What do your arteries have in common with a garden hose? Quite a lot, in fact.
Increasing the pressure in a garden hose (whether by opening your faucet to full force or by plugging the end of the hose opening) can cause it to become rigid or even burst.
Blood in the arteries functions in much the same way. Consistently high blood pressure – also called hypertension – damages the tissues of the artery walls. While it’s fairly easy to replace a garden hose, hypertension can lead to serious medical problems and even death.
Hypertension is a chronic condition in which the systolic blood pressure (the top number in the measurement that your health care provider gives you) exceeds 140 mmHg or diastolic blood pressure (the bottom number) exceeds 90 mmHg.
Although it’s normal to experience minor fluctuations throughout the day, one in three Americans experience high levels of blood pressure (exceeding 140/90) even without activity or stress. That can increase the risk of heart attack, stroke, heart failure, kidney disease and even death. This increased risk is compounded in people with diabetes, high cholesterol or smokers.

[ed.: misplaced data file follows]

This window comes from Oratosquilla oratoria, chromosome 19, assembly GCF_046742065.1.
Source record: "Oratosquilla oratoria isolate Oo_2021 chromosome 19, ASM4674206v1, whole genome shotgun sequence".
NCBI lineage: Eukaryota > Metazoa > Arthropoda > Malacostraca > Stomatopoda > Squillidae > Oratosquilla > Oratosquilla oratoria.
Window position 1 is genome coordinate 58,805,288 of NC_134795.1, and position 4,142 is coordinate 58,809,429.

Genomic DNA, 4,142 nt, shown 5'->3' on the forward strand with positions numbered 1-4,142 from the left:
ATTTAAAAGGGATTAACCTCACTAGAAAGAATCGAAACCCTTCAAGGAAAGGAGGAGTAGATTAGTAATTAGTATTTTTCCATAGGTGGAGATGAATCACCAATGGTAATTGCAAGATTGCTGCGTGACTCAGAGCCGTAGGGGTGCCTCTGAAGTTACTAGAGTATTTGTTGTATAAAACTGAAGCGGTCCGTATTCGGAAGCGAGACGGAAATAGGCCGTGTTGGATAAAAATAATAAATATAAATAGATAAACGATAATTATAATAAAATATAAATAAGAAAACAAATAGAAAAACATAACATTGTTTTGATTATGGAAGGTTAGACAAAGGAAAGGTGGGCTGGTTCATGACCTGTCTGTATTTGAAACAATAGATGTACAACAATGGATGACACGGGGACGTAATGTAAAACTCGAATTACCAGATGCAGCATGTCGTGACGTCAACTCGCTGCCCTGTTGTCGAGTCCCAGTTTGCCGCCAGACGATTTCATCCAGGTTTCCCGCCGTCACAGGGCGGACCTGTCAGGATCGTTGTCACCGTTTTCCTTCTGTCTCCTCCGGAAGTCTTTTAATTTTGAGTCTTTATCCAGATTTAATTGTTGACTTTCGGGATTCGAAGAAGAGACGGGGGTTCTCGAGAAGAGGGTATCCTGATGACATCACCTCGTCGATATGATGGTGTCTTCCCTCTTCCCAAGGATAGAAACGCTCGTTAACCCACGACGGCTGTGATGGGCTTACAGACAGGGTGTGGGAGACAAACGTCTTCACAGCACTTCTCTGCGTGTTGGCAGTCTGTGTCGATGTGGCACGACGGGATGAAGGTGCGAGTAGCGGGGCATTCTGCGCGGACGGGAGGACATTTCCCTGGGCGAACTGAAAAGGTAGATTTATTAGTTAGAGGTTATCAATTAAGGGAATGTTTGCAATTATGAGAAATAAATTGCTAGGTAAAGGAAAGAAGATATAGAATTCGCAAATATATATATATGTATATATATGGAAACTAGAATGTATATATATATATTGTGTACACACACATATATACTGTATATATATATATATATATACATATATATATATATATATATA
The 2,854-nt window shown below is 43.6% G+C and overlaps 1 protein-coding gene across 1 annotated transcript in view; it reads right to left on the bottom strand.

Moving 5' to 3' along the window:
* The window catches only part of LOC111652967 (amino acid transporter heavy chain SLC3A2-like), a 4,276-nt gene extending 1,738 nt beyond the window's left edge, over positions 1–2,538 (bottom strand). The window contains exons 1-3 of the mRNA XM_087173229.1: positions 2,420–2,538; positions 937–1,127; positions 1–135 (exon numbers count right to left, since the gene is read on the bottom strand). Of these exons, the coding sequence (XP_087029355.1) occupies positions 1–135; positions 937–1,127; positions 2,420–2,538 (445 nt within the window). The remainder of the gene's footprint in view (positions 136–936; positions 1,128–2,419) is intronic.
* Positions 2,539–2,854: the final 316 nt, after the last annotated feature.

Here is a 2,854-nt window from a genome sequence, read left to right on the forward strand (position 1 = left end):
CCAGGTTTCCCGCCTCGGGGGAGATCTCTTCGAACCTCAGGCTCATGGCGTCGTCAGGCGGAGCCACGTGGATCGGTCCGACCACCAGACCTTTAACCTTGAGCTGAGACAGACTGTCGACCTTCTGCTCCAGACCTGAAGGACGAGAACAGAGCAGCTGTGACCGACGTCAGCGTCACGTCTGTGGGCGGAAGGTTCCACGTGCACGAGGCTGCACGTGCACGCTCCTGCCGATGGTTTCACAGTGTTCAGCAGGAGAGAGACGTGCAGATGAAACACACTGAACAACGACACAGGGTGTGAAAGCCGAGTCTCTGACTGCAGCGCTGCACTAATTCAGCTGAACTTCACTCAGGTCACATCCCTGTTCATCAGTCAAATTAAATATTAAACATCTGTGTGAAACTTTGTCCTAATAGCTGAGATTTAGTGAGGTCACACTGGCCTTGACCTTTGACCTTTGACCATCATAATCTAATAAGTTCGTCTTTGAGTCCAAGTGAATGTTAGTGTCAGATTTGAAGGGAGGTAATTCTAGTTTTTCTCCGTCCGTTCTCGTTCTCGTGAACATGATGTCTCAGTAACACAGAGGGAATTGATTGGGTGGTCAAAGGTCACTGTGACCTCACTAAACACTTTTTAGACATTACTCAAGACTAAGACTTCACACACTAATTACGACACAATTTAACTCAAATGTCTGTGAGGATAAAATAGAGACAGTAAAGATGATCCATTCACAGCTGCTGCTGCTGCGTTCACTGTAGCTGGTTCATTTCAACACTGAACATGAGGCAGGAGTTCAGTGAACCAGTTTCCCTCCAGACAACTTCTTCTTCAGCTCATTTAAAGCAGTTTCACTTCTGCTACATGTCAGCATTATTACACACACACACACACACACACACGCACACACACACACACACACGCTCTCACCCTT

Generally, patients with hypertension can help control their high blood pressure by adopting healthy lifestyle habits such as:
- Losing weight
- Exercising more
- Stopping smoking
- Reducing stress
- Eating a balanced low-salt diet
When lifestyle changes aren’t adequate, there are numerous drug therapies that can be used separately or in combination to reduce hypertension.
Occasionally, however, some people have what’s called “resistant hypertension,” which despite lifestyle changes and medications cannot be brought under control.
Our research team here at UK HealthCare is exploring a novel approach to treat hypertension by manipulating the sympathetic nervous system signals that contribute to high blood pressure. The sympathetic nervous system regulates the vital functions of the body by connecting the brain to major organs such as the heart, kidneys and blood vessels. If the sympathetic nerves connecting the kidney to the brain are overactive, blood pressure rises.
Our study is exploring the effect of renal denervation, a minimally invasive procedure that may potentially decrease the sensitivity of nerves lining the walls of the kidney arteries, thereby reducing the signals that cause hypertension.
Because it has no direct symptoms, hypertension is known as the “silent killer.” The best first step is to know your blood pressure readings and work with your doctor to control high blood pressure if necessary. If you’ve exhausted all other options, talk with your doctor about clinical trials such as ours, which may be able to help you better control your hypertension.
For more information about this study, call 859-323-5259 or email firstname.lastname@example.org.